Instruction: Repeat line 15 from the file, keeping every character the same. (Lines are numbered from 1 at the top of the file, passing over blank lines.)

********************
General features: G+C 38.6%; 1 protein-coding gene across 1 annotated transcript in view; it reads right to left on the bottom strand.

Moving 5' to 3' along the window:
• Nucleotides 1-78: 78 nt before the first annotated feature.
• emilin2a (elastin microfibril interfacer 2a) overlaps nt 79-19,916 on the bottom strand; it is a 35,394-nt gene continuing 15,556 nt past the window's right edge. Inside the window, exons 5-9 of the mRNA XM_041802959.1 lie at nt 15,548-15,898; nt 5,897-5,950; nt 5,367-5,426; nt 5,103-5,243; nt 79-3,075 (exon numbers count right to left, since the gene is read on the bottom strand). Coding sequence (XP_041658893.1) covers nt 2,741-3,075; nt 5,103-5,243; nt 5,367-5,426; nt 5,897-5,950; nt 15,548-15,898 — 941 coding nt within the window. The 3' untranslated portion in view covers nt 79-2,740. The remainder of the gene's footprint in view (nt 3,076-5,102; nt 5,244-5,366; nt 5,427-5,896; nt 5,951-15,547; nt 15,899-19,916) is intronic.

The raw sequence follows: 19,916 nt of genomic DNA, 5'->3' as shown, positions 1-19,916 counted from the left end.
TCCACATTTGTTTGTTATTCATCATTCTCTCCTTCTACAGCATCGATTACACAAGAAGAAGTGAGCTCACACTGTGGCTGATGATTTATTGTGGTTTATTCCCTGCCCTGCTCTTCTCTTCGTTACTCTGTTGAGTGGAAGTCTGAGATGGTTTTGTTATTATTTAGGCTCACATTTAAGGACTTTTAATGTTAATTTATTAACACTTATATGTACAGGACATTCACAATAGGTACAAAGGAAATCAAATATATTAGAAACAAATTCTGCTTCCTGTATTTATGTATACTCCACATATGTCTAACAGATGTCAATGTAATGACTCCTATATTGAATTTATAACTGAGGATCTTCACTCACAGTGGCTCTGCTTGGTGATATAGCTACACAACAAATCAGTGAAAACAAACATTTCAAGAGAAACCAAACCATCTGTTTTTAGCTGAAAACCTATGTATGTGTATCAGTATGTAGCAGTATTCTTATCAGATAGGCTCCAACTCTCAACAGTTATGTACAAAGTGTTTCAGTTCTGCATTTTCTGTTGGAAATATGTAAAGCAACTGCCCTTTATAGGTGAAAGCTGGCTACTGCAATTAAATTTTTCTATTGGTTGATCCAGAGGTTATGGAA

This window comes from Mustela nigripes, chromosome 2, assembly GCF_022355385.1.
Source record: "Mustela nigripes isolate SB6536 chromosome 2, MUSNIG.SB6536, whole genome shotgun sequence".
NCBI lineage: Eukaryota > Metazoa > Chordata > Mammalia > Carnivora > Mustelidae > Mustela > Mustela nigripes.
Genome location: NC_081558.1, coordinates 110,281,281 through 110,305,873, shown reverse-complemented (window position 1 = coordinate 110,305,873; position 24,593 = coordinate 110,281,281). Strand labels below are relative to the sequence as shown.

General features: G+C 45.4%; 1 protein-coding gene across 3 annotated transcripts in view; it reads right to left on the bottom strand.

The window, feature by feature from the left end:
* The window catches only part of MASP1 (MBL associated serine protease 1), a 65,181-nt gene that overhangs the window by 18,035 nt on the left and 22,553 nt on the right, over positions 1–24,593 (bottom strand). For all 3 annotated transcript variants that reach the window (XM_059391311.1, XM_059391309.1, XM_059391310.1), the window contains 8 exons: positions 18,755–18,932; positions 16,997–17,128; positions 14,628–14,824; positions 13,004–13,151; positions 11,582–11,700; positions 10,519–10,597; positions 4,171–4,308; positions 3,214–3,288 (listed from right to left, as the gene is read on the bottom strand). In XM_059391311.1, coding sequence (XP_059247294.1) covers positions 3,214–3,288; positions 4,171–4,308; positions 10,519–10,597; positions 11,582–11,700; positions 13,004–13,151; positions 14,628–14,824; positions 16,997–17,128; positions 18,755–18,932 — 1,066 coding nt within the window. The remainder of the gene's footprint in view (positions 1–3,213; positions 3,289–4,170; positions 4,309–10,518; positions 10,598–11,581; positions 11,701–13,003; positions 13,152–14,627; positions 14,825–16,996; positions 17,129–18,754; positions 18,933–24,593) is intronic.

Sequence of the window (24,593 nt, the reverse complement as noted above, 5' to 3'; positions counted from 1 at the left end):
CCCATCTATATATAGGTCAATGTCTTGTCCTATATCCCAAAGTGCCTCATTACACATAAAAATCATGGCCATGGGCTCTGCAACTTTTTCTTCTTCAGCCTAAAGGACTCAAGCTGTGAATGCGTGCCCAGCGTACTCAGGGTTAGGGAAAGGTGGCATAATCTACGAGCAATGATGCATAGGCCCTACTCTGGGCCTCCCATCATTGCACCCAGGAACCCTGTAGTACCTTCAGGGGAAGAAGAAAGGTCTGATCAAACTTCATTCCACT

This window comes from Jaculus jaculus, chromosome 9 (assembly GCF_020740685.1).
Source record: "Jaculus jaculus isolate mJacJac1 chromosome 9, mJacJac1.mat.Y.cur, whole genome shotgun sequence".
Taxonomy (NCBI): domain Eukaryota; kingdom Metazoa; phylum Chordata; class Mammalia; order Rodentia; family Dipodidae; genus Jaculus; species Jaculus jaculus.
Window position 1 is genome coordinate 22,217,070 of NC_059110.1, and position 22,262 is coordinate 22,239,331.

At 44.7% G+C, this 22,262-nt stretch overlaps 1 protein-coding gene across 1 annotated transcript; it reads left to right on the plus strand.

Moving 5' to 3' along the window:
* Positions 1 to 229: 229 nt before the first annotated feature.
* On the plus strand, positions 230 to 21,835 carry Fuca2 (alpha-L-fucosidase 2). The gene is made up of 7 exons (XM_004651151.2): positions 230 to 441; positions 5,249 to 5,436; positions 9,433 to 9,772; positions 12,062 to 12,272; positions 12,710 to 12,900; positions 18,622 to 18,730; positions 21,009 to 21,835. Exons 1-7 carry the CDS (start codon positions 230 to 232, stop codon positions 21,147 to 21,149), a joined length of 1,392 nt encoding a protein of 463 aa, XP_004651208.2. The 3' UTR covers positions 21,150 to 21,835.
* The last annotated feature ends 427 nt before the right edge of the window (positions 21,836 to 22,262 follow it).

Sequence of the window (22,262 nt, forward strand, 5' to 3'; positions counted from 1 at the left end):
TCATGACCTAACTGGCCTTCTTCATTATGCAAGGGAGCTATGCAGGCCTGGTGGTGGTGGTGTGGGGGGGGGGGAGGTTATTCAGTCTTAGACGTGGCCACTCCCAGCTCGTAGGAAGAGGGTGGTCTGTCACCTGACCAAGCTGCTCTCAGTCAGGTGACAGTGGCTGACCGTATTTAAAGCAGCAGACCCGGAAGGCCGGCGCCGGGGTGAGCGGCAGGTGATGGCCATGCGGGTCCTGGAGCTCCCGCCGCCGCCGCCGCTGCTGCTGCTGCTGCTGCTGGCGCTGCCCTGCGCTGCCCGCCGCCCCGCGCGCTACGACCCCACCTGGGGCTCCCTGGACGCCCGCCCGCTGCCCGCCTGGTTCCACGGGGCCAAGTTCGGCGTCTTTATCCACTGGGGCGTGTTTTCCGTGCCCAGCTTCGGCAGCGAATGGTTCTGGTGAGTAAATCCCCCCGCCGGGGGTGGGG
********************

CCCATCTATATATAGGTCAATGTCTTGTCCTATATCCCAAAGTGCCTCATTACACATAAAAATCATGGCCATGGGCTCTGCAACTTTTTCTTCTTCAGCCTAAAGGACTCAAGCTGTGAATGCGTGCCCAGCGTACTCAGGGTTAGGGAAAGGTGGCATAATCTACGAGCAATGATGCATAGGCCCTACTCTGGGCCTCCCATCATTGCACCCAGGAACCCTGTAGTACCTTCAGGGGAAGAAGAAAGGTCTGATCAAACTTCATTCCACT